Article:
Last weekend, the Los Angeles Philharmonic Orchestra and musical director and conductor Gustavo Dudamel presented a program marked by contrast. The orchestra performed Gustav Mahler’s First Symphony, a colossal turn-of-the-century work, and a relatively new concerto by contemporary Mexican composer Gabriela Ortiz, bridging the wide gap between late German romanticism and Mexican postmodernism.
The violin concerto “Altar de cuerda” (“String altar”) is the last in a series of seven “musical altars” written by Ortiz. Although the pieces are not explicitly religious, Ortiz imbues them with a spiritual life, allowing for postmodern expressions of syncretism and converging artistic disciplines.
Despite Ortiz’s disposition towards avant-garde musical constructions, the concerto adopts the traditional fast-slow-fast structuring that usually occurs over three movements. However, within these movements, a myriad of exciting techniques breathe new life into the age-old form. The three movements, “Morisco chilango”, “Canto abierto” and “Maya deco”, each present aspects of Mexican art and history, provoking a reflection on cultural identity.
Ortiz’s wide palette of colors and effects evokes diverse impressions of Mexican culture. Most striking was the use of tuned glasses in the second movement; the wind section rubbed the lip of tuned crystal glasses at different pitches, creating an ethereal, airy soundscape.
Ortiz’s concerto was performed by 19-year-old violinist María Dueñas, to whom the piece is dedicated. His playing rose to the challenges posed by the concerto, demonstrating dazzling virtuosity. Dueñas and Dudamel showed an immense amount of chemistry, resulting in a tight, high-tension performance. Always at the forefront of new music, the Philharmonie treated the concerto with seriousness and zeal.
In the end, however, the crowning glory of the evening was the presentation of Mahler’s first symphony, often referred to as the “Titan”. Under Dudamel’s direction, the LA Philharmonic gave a stunning performance, pulling no punches, but instead all the stops.
When performing Mahler, rhythm management dominates the whole process. Known for his large-scale symphonies, his works can often span an hour or more – and the First Symphony was no different. As Mahler wrote to his fellow symphonist, Jean Sibelius: “A symphony must be like the world. It must encompass everything.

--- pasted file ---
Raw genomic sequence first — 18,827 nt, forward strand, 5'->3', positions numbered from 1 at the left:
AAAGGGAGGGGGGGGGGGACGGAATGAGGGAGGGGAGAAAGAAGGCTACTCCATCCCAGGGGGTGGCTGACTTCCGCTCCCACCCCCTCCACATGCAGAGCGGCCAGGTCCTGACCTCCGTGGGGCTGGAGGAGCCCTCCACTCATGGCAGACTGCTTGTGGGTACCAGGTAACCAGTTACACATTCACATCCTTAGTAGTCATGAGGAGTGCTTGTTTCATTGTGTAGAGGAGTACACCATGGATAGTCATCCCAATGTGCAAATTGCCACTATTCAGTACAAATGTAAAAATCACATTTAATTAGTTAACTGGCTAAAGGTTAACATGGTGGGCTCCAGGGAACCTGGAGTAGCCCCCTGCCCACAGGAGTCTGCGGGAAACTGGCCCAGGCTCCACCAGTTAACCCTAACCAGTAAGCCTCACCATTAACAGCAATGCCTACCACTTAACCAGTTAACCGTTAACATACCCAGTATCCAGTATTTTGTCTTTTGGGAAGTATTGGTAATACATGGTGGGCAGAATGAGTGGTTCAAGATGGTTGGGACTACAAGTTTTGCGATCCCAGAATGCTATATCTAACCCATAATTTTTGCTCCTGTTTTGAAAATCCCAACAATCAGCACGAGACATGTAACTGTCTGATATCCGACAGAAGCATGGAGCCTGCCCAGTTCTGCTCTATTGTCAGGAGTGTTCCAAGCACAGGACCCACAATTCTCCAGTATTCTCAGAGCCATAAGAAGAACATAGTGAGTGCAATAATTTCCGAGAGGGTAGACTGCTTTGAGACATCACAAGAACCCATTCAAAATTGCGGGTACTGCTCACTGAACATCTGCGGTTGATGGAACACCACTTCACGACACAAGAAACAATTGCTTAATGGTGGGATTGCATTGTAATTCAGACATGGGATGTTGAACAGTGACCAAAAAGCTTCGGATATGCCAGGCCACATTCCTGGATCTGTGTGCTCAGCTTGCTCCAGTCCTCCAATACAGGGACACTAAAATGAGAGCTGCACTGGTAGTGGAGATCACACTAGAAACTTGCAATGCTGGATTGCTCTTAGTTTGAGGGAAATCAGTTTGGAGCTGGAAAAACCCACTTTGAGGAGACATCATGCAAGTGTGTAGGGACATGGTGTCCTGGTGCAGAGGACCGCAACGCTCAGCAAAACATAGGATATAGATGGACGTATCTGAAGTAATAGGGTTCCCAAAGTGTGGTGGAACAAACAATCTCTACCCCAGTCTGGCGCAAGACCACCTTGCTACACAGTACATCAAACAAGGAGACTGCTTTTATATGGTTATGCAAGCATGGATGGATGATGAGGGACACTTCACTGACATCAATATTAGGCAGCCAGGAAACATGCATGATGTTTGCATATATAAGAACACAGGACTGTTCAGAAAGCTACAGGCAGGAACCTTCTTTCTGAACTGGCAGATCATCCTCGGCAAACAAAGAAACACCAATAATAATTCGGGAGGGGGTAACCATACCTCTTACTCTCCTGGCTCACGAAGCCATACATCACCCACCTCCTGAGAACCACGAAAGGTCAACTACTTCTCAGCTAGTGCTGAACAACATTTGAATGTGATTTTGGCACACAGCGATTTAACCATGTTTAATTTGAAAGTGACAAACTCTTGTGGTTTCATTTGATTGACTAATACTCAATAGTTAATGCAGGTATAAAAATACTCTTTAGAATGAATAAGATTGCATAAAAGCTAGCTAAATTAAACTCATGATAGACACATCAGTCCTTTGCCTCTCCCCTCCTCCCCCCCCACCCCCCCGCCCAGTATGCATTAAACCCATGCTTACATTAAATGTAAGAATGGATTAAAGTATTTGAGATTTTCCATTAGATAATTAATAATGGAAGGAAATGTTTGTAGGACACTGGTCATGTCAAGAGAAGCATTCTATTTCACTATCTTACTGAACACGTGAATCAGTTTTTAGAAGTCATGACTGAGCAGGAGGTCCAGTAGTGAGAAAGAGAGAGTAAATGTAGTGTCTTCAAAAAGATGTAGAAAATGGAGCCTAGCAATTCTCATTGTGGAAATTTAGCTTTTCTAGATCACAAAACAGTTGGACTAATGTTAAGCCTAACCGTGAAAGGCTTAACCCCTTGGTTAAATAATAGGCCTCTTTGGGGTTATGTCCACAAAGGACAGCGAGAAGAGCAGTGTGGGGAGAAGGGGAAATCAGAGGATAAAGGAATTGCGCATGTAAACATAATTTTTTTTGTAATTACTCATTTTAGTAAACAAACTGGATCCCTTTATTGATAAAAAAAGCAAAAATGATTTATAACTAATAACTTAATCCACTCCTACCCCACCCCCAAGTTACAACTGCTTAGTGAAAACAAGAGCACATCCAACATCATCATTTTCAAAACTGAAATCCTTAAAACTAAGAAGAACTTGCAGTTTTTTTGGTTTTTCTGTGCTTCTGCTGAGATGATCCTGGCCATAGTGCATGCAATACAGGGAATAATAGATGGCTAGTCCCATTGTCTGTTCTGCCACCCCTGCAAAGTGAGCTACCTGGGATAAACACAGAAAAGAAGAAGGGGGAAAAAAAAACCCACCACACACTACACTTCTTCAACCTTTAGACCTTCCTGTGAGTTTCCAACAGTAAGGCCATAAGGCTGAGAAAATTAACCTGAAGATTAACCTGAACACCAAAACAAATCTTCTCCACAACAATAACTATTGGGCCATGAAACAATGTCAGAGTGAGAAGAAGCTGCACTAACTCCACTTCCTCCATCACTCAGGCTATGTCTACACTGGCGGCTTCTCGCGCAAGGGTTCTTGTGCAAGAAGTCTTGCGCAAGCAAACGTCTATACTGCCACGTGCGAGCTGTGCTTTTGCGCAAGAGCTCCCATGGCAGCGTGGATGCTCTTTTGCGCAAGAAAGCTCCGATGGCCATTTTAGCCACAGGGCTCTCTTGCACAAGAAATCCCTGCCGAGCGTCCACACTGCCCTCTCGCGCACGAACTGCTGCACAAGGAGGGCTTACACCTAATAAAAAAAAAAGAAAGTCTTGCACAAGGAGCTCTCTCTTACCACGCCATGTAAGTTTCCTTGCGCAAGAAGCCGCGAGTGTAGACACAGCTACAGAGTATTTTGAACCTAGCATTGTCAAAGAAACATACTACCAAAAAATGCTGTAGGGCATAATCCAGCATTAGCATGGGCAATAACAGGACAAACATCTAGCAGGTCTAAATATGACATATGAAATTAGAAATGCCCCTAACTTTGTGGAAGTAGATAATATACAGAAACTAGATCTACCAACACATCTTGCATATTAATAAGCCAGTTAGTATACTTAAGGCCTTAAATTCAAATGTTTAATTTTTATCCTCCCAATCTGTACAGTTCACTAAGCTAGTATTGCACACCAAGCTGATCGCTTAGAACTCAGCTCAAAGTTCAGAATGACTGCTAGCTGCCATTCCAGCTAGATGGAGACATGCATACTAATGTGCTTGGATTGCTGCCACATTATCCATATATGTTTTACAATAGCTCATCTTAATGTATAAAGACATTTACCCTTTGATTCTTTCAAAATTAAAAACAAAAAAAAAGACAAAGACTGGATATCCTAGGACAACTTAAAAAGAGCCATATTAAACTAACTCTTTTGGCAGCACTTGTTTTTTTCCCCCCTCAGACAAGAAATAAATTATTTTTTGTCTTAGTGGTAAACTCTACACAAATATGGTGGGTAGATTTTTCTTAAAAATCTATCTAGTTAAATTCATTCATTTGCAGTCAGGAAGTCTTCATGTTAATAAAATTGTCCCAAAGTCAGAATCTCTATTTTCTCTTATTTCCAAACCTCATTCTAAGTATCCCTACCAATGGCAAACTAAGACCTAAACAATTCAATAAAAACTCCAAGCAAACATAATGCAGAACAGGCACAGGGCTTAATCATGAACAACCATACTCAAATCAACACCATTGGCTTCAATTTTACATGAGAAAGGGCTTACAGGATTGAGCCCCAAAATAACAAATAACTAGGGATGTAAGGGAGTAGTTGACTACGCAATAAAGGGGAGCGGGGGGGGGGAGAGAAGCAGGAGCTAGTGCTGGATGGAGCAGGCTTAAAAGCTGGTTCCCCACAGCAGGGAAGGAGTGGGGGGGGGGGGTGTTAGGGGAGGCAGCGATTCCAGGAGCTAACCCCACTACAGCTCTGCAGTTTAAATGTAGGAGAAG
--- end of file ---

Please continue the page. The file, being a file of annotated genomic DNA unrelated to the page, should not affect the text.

Facing the bloated form, the Philharmonic presented an interpretation that demanded full attention throughout the performance. Engaging in Mahler’s neurotically detailed score, the musicians really leaned into nuance, providing a wide array of orchestral color.
The first movement began in a hazy burst, the strings producing an eerie harmonic base, above which various motivic ideas were given by the winds. Little by little, the movement gave way to the lyricism so essential to German romanticism. Featuring a theme from Mahler’s “Songs of a Wayfarer,” the music suggested pastoralism and natural beauty (an idea punctuated by various “cuckoo clocks” echoing through the woods). Finally, we came to an emotional conclusion, with raucous winds rushing in until the end.
The Philharmonie performed the second movement with unparalleled character. The harshness of the low strings combined with the fiery contributions of the winds recalled a Bavarian quality, as if it came from a Viennese beer tavern. Despite extensive use of rubato, the musicians remained exactly in sync throughout the movement, allowing the audience to waltz with them.
In stark contrast to the first two movements, the third offers a very contrasting tone. Launching the folk tune “Bruder Martin” (also known as “Frère Jacques”) in minor key, the mood became brooding and funereal, saturated with a typical Mahlerian flavor – indeed, even moments of relief klezmer-y occasionally occurred throughout the piece. While a flat-footed performance might have led to a cartoonish, kitsch funeral march, the Philharmonic’s performance provided real gravity and substance.
Finally, the fiery fourth movement arrived in a tremendous fire. Entitled “Dall’ Inferno al Paradiso,” Mahler unashamedly draws inspiration from Dante’s “Divine Comedy” to formulate a narrative arc in the music. As listeners, our odyssey from Hell to Heaven was the culmination of the vast realm of possibilities offered by the previous three movements.
Although struggle pervades the entire work, the symphony ends triumphantly. With an eight-member horn section, Mahler’s haunting melodies beautifully intoned our arrival into the glorious realms of heaven.
The Philharmonic shone in many aspects of its performance – most remarkably in its maintenance of complete clarity. Despite the leviathan’s orchestration, every line could be heard, with a rhythmic unity strongly present throughout the entire symphony. Dudamel showed complete comfort on the podium – no doubt a product of his longtime familiarity with Mahler’s music.
Dudamel’s program was only the first in a series of three performances of Mahler symphonies this season; the orchestra will perform the Ninth Symphony with USC alumnus Michael Tilson Thomas in January, and Zubin Mehta will conduct the Third Symphony in March. Judging by its titanic beginnings, the Philharmonic Orchestra has a wealth of great musical creations in store.